It’s worth noting that Ryan’s predecessor, George Gonzalez, was himself purged from office in 2010 for screwing up the ballot for a special election in Queens, among other things.

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Ben Kallos, chairperson of the Council’s Governmental Operations Committee, and Finance Chairperson Julissa Ferraras-Copeland, grilled B.O.E. Director Michael Ryan at last week’s Council hearing.

Thus far, the board has suspended without pay the Brooklyn chief clerk, Diane Haslett-Rudiano, a Republican, along with Deputy Clerk Betty Ann Canizio, a Democrat.

Both City Comptroller Scott Stringer and state Attorney General Eric Schneiderman have launched investigations of B.O.E.’s handling of the April 19 primary, and the City Council will be holding a special oversight hearing dedicated to the Brooklyn purge alone in June.

Ryan insisted no one was specifically targeted and there was no deliberate effort to disenfranchise people, as some Bernie Sanders supporters have charged.

Yet Ryan didn’t offer the councilmembers much help in parsing just how much of this mess is partisan, how much systemic incompetence, and how much due to the need to hire better staff and poll workers. Instead Ryan said he was “sorry” that the purge had helped fan the flames of conspiracists and groups now looking to sue the board for malfeasance.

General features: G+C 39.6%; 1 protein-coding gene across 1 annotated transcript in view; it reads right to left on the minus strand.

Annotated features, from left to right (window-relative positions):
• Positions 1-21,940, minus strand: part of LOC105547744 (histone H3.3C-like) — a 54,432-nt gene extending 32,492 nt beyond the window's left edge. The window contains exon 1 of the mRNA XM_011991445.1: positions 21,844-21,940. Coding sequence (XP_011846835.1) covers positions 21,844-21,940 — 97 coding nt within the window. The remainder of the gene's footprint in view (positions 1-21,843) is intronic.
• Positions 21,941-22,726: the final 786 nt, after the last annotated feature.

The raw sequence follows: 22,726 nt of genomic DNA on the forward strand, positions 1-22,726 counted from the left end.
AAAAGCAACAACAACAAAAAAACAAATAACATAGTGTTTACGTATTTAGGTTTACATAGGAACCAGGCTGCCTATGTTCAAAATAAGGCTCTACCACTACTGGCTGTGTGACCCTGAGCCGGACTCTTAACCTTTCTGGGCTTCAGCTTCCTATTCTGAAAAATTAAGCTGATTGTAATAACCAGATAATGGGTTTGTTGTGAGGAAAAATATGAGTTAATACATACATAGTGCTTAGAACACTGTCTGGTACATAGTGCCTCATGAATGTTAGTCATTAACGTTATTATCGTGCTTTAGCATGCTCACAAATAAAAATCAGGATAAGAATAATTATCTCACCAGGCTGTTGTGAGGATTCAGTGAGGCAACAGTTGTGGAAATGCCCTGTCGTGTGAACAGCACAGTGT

At one point, Ryan went so far as to blame a “pre-existing narrative” advanced prior to the primary for helping stoke chaos on election day.

“There was an otherwise political narrative that was being stoked going into the primary,” Ryan told the Council. “We added gas onto that fire and that is regrettable.”

Ryan was referring to groups like Election Justice USA  which went to court to try and block the certification of the April 19 results, and which is now collecting evidence from people who feel they were improperly removed from the rolls or had their party status switched prior to the primary, making them ineligible.